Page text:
Who: Creative director Alex McCabe, husband Bobby Babb and family
What: A family home full of colour and warmth
Where: Mornington Peninsula
Alex McCabe grew up just five minutes from the site of her newly built home in Merricks North.
The vineyard the house is situated on was owned by her parents for more than 30 years until they recently decided to sell and, much to McCabe’s surprise, she decided to buy it from them.
“When I was younger, I couldn’t wait to move away from the sleepy Mornington Peninsula – a lot sleepier back then – and now I can’t wait to move back,” she says. “Times have changed.”
When McCabe and her husband, Bobby Babb, purchased the land from her parents, the vines were well established, but there was only half a shed on the site. The pair worked with architecture firm McManus Lew on the design for the house, which was originally intended to be a family weekender.
As the co-founder and creative director of Kip&Co, McCabe is known for her love of colour, but this house is all about texture.
“That is the overall, unifying theme and the driving force behind the design,” she says.
Setting the tone for this look is the Corten steel front door framed with century-old, recycled timber beams from Gippsland. The interior walls throughout feature various textures including stucco, render and seagrass wallpaper.
“I think all that texture makes it feel really warm and welcoming and calm,” she says.
Windows have been installed at strategic points in order to frame aspects of the land. McCabe loves watching the sunrise from her bed, and the sunset from the living room picture window.
“Oh, and there’s a window for you to watch the sunset from the bath too,” she says. “Did I mention I am into windows?”
It wouldn’t feel like home for McCabe without some colour, but the shades used here have been strategically selected to reflect the surrounding landscape.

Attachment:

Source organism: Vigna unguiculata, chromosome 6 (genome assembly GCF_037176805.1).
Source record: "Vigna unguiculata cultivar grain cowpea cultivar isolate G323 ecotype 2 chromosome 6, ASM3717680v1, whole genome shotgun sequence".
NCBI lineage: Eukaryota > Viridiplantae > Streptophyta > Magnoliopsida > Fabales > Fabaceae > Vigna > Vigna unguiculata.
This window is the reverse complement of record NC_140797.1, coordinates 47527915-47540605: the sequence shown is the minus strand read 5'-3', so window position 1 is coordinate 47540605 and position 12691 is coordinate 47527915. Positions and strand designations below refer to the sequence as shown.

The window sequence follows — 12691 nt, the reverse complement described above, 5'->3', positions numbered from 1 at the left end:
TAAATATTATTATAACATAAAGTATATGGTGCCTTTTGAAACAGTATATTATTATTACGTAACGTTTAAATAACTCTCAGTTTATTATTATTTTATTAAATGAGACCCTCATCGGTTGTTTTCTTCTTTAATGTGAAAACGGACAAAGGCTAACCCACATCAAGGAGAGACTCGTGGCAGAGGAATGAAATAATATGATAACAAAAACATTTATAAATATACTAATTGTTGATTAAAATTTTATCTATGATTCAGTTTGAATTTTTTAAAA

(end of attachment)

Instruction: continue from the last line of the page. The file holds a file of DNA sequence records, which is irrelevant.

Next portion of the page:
“The red bathroom is inspired by the red soil, and the amazing tricoloured island bench fits with the colours of the nearby beaches,” she says.
Despite not originally intending to return to the peninsula, after pouring so much love into this weekender, the family now plans to live here full-time.
“I love that we get to live among the beautiful vines, the red clay and undulating land of this unique part of the world, where wineries and beaches are equally accessible,” McCabe says.
How to build with texture
If you’ve been keeping abreast of interior design trends in Australia and around the world over the past few years, you might have noticed a look that seems to be popping up everywhere – textured walls.
But these aren’t the textured feature walls of decades past. This time around, it’s more tactile and refined – think Mediterranean villa-inspired, rather than sponge painting in the ’90s.
- Coloured concrete finishes: In the home of Alex McCabe, a central island bench has been poured in coloured concrete, for a unique textural effect that turns the island bench into a work of art in itself. This is a specialty finish, and requires a skilled concreter to pour on site.
- Limewash is a painted surface that incorporates tiny particles of crushed limestone, creating surfaces that are mottled and matt with a chalky texture. You can buy limewash in various colours from most paint suppliers.
- Venetian plaster is a very traditional, European wall treatment that is having a real resurgence in Australian interiors right now. It consists of lime plaster applied in thin translucent layers to create a textural, polished finish. Venetian plaster can be custom tinted almost any colour but it requires an experienced artisan to apply.
- Tadelakt is a waterproof lime plaster surface used in Moroccan architecture. As it’s applied to the surface with a trowel, it gives a beautiful seamless appearance and is suitable for wet areas like bathrooms and splashbacks.